I've read from Wikipedia about Geometric Complexity Theory (GCT) which (if I understood correctly) is a program for coping with the $ P=NP $ problem using algebraic methods.

That program seems promising, but I wonder what the current results of it are.

So what are the current breakthroughs of Geometric Complexity Theory?

This is more of a negative result than a positive result and so it may not be what you are looking for, but I consider it a breakthrough: Bürgisser, Ikenmeyer, and Panova showed that a certain very strong form of geometry complexity theory cannot possibly be true. A key idea in geometric complexity theory is to try to separate the orbit closures of the determinant and padded permanent polynomials. A particularly optimistic way one might hope to do this is to show that some irreducible representation of $GL_{n^2}(\mathbb{C})$ occurs in one coordinate ring but does not appear at all in the other. The aforementioned paper proves that this particular hope is overly optimistic.

  • It's perhaps worth mentioning that at the moment we don't even know how to extend [BIP] from multiplicity zero vs nonzero to multiplicity 1 vs >1, let alone something like "small vs large". – Joshua Grochow Sep 5 '17 at 20:28

"Current breakthroughs" I cannot address. So I will just list three recent relevant papers. The first is Ketan Mulmuley's summary of the CGT program:

(1) Mulmuley, Ketan D. "The GCT program toward the P vs. NP problem." Communications of the ACM, 55.6 (2012): 98-107. PDF download.

Next, Ketan's just published paper, the 5th in a series:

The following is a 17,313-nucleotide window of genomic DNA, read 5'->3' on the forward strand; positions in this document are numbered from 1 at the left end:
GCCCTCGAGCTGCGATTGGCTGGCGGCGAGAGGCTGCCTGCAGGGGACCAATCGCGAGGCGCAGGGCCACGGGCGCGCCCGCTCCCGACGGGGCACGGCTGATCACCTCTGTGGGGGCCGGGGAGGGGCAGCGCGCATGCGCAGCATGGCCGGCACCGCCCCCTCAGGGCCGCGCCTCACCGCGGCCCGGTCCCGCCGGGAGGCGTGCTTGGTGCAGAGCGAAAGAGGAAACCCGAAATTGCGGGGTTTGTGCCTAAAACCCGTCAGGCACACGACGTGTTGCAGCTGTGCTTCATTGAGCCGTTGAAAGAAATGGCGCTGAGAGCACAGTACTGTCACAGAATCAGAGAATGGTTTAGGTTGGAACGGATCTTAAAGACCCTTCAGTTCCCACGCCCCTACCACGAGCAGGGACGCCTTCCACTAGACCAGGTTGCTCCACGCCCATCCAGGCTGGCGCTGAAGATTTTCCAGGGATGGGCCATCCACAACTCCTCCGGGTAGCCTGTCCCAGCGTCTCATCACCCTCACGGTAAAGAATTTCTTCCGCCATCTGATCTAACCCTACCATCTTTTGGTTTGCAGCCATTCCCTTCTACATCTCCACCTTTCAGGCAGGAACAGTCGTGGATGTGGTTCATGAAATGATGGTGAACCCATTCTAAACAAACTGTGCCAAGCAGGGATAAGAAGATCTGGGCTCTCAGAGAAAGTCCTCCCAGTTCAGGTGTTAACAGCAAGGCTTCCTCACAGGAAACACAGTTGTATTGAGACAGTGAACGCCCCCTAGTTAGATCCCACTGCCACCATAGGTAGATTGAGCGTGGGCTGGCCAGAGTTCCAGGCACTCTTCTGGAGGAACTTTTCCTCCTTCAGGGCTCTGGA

(2) Mulmuley, Ketan. "Geometric complexity theory V: Efficient algorithms for Noether normalization." Journal of the American Mathematical Society, 30.1 (2017): 225-309. Earlier arXiv version.

In the above paper, KM proves that Noether's Normalization Lemma (NNL) is not as intractable as it might seem (from Gröbner basis theory—exponential in $n$). He shows that, "in practice, NNL for explicit varieties can be solved efficiently and correctly with a high probability." The next issue is achieving deterministic polynomial-time. Here he only partially succeeds, showing that "for some interesting cases of explicit varieties," NNL "can indeed be solved deterministically in quasi-poly$(n)$-time." This brings some instances of NNL "from EXPSPACE to quasi-P, assuming the hardness hypothesis for the permanent in geometric complexity theory."

And here is a quite recent posting to the arXiv, commenting "on how [the] algebraic natural proofs barrier [they detail] bears on geometric complexity theory":

(3) Grochow, J. A., Kumar, M., Saks, M., & Saraf, S. (2017). Towards an algebraic natural proofs barrier via polynomial identity testing. arXiv:1701.01717 Abstract.

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    It may be worth briefly stating what's in them? – Clement C. Jul 28 '17 at 2:25
  • @ClementC.: Attempted on paper (2). – Joseph O'Rourke Aug 2 '17 at 22:35

Let $X=(X_{ij})_{1\le i,j\le n}$ be a generic $n\times n$ matrix and $F_1(X)={\rm det}(X)$ the degree $n$ homogeneous polynomial given by the determinant. Let $$ F_2(X)=(X_{nn})^{n-m}\times {\rm perm}\left[(X_{ij})_{1\le i,j\le m}\right] $$ which takes the permanent of an $m\times m$ submatrix and multiplies by one's favorite linear form in order to make another homogeneous polynomial of degree $n$ (one could also use the entry $X_{11}$ instead of $X_{nn}$). This modification is called padding. Then define the number $$ c(m)=\min\{\ n\ |\ n\ge m\ \ {\rm and}\ \ \overline{G\cdot F_2}\subset \overline{G\cdot F_1}\ \} $$ where $G$ is $GL(n^2)$ acting on the affine space of dimension $n^2$ where $X$ lives and $\overline{G\cdot F_i}$ are Zariski closures of orbits. The big conjecture in the area or Valiant's Hypothesis (a complex version of ${\rm P}\neq{\rm NP}$) is that $c(m)$ grows faster than any polynomial in $m$.